Lee Ridley aka LostVoiceGuy
Lee Ridley aka LostVoiceGuy

Ever felt awkward around a person with disabilities?  Not sure whether to shake the left hand when the right is missing?  Or how to speak with a person in a wheel chair?  Bend down?  Stand up?  Now there is help to End the Awkward.


I found out about Scope’s End the Awkward campaign thanks to a story on BBC News about speechless stand-up comedian Lee Ridley, also known as the Lost Voice Guy.   Lee, who lost his voice due to cerebral palsy, uses a voice synthesizer to tell his jokes – mostly about himself and being disabled…”In case you have any doubt,” he says” I really am disabled”… “and, I am not just in it for the parking space.”  Here’s a video of of one of his gigs:


Scope, an online disability support community

Scope, a UK based online disability support community, says it “exists to make this country a place where disabled people have the same opportunities as everyone else. Until then, we’ll be here.”  They have initiated a campaign, “End the Awkward” to help educate people how to comfortably interact with people with disabilities.


Awkward examples of what not to do from the Scope Blog:

“I was talking to someone in a wheelchair with amputated legs. I was so overly conscious of not saying the wrong thing that I barely said anything at all!”

“I was in the city centre once when this guy walked past me. He was so engrossed in staring at me and my wheelchair, that he didn’t notice the lamp-post he was about to walk into…”

“I met a woman who has restricted growth at a friend’s place. She asked me if I fancied a cup of tea. I had a vague and distant memory of having been told that you should never offer a disabled person help, unless they ask for help. So I just watched her struggle with the kitchen that was literally over her head, until she gave up.  I wouldn’t have hesitated to ask someone who was say, 4’11”, if they needed a hand with things out of their reach. But for some reason I felt like it was legitimate to apply a different rule when someone’s 3’6”. Cringing now.”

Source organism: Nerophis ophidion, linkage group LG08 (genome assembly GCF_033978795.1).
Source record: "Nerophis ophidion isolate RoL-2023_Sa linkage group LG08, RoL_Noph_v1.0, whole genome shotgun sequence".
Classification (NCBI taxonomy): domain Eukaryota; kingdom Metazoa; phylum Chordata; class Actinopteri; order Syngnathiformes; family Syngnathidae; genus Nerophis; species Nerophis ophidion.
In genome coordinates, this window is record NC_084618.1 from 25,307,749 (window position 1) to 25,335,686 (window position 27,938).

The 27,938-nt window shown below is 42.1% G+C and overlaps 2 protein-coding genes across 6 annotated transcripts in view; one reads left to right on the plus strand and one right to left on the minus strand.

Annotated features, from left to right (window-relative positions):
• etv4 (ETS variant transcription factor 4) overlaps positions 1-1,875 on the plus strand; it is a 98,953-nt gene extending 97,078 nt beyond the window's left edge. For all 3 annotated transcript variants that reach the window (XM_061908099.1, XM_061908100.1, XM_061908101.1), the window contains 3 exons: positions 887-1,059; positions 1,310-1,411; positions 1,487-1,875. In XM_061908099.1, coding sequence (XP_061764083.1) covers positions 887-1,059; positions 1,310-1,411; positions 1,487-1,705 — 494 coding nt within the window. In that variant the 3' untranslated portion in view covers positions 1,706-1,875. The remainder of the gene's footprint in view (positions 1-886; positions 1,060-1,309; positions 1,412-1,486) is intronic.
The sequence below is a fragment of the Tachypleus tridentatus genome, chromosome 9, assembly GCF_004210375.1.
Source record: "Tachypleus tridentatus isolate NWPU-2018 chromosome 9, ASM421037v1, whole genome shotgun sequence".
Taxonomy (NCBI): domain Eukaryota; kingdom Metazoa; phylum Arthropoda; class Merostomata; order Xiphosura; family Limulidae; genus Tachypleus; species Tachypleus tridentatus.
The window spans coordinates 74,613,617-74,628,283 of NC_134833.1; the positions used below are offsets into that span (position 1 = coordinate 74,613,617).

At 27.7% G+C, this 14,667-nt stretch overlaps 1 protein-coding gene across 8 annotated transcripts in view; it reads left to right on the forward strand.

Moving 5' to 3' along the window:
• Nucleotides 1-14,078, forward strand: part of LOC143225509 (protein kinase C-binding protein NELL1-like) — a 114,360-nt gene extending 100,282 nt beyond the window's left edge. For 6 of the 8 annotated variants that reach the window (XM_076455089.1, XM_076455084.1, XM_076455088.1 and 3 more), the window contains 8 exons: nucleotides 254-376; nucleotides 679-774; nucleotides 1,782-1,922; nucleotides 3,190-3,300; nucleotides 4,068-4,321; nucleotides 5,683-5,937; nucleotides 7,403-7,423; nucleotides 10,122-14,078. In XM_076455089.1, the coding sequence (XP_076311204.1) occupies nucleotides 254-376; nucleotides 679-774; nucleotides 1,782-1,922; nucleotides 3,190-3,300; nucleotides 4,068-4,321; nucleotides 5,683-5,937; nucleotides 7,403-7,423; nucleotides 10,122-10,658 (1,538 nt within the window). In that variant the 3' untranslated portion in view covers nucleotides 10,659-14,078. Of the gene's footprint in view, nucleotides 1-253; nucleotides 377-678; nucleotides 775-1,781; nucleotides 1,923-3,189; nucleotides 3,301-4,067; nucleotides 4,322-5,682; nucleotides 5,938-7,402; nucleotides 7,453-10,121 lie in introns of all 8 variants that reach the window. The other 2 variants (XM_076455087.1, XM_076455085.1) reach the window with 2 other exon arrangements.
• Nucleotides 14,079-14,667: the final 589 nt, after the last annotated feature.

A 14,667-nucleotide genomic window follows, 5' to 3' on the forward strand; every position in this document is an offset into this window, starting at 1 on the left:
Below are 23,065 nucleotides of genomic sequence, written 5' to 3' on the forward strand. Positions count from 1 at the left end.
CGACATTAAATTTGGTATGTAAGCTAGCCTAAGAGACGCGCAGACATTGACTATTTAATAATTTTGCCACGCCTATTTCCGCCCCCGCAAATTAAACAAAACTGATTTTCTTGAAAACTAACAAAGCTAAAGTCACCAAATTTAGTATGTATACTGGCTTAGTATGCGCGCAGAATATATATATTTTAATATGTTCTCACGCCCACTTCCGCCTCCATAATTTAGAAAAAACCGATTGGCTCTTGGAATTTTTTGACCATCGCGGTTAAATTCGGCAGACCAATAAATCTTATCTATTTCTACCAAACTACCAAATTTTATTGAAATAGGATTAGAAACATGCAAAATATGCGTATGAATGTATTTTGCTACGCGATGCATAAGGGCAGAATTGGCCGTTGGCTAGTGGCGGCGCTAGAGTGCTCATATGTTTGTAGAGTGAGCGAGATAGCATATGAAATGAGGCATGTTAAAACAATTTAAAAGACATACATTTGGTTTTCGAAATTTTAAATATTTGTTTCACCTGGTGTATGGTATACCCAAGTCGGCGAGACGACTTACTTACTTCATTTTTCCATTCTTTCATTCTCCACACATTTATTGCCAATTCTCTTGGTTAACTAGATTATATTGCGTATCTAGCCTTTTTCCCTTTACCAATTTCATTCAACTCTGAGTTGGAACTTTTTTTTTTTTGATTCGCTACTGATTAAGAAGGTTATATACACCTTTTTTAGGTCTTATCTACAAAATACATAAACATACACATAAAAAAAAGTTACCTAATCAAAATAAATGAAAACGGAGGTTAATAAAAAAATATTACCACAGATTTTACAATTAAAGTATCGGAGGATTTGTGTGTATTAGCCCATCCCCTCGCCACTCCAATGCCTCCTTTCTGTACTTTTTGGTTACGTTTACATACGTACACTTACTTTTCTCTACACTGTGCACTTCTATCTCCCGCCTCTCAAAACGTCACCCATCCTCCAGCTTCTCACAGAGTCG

“Whenever I go to an appointment, I can’t stop myself smirking and giggling when the receptionist invariably tells me to ‘take a seat’, then notices the wheelchair and gets all flustered!”


Five pointers to get started on ending the awkward:

Scope has developed some pointers, they call “The Basics” to help get people on the path to being less awkward around disabled people:

  • “See the person, not just their impairment. He’s Pete who likes pub quizzes and Coen Brothers films, not “that guy in the wheelchair”.
  • Try not to make assumptions about what someone can do, how they live or how being disabled affects them.  You’d hate it if someone made assumptions without getting to know you, right?
  • Unsure or need to know something? Ask! Do it respectfully of course.
  • Accept what the disabled person says about themselves and their impairment. Remember they know themselves better than you do.
  • Remember not all conditions are visible. Things like epilepsy you can’t see by looking at someone.”

They close by reminding us that “Above all, remember they’re a person – just like you.”


Videos to show you how to End the Awkward:

Most helpful, I think are the great videos they have developed.  Here’s one on how to shake hands with a person missing his right hand:

And another, on talking to a person in a wheel chair:

I am a big fan of this campaign as it is, once again a reminder, that celebrating the incredible diversity of human beings enriches us all.  Thanks, Scope!  Thanks. Lost Voice Guy.




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